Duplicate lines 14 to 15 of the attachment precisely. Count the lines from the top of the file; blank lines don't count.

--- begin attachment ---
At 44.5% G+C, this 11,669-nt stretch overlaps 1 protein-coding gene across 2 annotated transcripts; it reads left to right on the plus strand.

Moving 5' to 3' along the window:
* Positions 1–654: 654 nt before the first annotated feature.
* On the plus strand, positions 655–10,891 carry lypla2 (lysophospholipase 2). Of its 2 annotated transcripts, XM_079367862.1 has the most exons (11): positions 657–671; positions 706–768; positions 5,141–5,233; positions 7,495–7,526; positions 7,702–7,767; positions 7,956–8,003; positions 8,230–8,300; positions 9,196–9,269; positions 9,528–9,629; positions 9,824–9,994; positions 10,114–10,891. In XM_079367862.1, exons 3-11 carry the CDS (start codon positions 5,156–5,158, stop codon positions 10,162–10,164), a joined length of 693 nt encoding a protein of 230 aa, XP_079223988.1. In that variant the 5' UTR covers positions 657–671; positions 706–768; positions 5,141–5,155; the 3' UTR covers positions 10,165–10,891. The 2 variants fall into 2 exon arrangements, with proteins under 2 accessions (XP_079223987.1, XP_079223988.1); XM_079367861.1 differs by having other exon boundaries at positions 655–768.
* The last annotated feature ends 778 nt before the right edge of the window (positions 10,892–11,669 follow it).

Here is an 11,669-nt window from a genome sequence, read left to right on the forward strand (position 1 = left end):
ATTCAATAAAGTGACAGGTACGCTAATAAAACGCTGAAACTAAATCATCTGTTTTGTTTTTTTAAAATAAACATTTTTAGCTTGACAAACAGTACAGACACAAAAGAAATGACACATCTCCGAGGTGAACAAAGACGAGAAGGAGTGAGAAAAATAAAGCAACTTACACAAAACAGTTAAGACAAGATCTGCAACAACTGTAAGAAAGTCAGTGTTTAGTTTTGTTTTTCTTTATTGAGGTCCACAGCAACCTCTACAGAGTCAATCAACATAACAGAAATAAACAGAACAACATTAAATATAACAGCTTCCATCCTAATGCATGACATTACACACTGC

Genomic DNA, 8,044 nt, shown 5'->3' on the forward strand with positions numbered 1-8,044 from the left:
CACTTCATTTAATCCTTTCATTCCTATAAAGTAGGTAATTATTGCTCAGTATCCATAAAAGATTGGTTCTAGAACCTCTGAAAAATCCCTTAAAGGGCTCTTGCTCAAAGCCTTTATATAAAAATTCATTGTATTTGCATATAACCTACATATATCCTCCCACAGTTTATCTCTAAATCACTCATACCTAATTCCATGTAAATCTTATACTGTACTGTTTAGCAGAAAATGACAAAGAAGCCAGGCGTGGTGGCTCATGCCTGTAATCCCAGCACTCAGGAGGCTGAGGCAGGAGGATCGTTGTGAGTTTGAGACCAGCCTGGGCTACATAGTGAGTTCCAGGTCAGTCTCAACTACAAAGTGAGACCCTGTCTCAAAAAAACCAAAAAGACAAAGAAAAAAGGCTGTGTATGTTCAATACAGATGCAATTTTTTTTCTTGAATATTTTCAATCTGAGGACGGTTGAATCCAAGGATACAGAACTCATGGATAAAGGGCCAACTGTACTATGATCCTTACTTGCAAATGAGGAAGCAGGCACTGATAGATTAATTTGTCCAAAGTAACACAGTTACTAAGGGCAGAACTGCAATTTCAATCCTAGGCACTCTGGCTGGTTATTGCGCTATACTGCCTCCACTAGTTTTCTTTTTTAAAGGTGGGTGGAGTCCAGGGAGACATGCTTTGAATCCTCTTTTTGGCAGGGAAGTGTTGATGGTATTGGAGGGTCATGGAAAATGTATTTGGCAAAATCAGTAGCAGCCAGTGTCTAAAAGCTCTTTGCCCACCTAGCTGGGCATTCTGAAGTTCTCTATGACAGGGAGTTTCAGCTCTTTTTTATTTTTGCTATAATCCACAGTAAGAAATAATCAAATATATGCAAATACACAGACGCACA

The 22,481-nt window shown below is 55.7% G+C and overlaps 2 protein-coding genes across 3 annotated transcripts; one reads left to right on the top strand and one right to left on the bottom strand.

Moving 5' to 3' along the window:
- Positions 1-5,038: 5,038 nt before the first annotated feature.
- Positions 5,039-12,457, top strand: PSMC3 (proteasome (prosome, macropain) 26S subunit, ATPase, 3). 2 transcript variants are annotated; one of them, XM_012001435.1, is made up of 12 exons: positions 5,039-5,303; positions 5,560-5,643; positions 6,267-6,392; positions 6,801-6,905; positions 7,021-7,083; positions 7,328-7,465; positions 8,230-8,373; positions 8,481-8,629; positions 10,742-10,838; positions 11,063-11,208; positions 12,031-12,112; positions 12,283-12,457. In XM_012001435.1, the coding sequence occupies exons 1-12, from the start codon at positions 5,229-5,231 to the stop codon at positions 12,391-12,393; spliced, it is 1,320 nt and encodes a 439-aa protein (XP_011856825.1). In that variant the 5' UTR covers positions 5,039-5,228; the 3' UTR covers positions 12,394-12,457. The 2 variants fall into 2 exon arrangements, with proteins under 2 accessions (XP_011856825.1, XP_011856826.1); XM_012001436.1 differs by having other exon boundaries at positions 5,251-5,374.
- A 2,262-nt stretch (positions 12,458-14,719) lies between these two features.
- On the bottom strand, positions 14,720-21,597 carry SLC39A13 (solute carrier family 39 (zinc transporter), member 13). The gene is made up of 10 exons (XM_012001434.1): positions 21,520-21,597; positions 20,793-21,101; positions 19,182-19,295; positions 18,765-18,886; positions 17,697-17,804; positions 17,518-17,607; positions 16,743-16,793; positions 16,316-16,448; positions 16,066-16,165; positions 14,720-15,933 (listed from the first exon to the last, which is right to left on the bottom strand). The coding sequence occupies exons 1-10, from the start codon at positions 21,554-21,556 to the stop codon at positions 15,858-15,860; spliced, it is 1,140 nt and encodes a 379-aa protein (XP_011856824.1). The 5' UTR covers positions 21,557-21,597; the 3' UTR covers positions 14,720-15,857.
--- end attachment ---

- A 2,262-nt stretch (positions 12,458-14,719) lies between these two features.
- On the bottom strand, positions 14,720-21,597 carry SLC39A13 (solute carrier family 39 (zinc transporter), member 13). The gene is made up of 10 exons (XM_012001434.1): positions 21,520-21,597; positions 20,793-21,101; positions 19,182-19,295; positions 18,765-18,886; positions 17,697-17,804; positions 17,518-17,607; positions 16,743-16,793; positions 16,316-16,448; positions 16,066-16,165; positions 14,720-15,933 (listed from the first exon to the last, which is right to left on the bottom strand). The coding sequence occupies exons 1-10, from the start codon at positions 21,554-21,556 to the stop codon at positions 15,858-15,860; spliced, it is 1,140 nt and encodes a 379-aa protein (XP_011856824.1). The 5' UTR covers positions 21,557-21,597; the 3' UTR covers positions 14,720-15,857.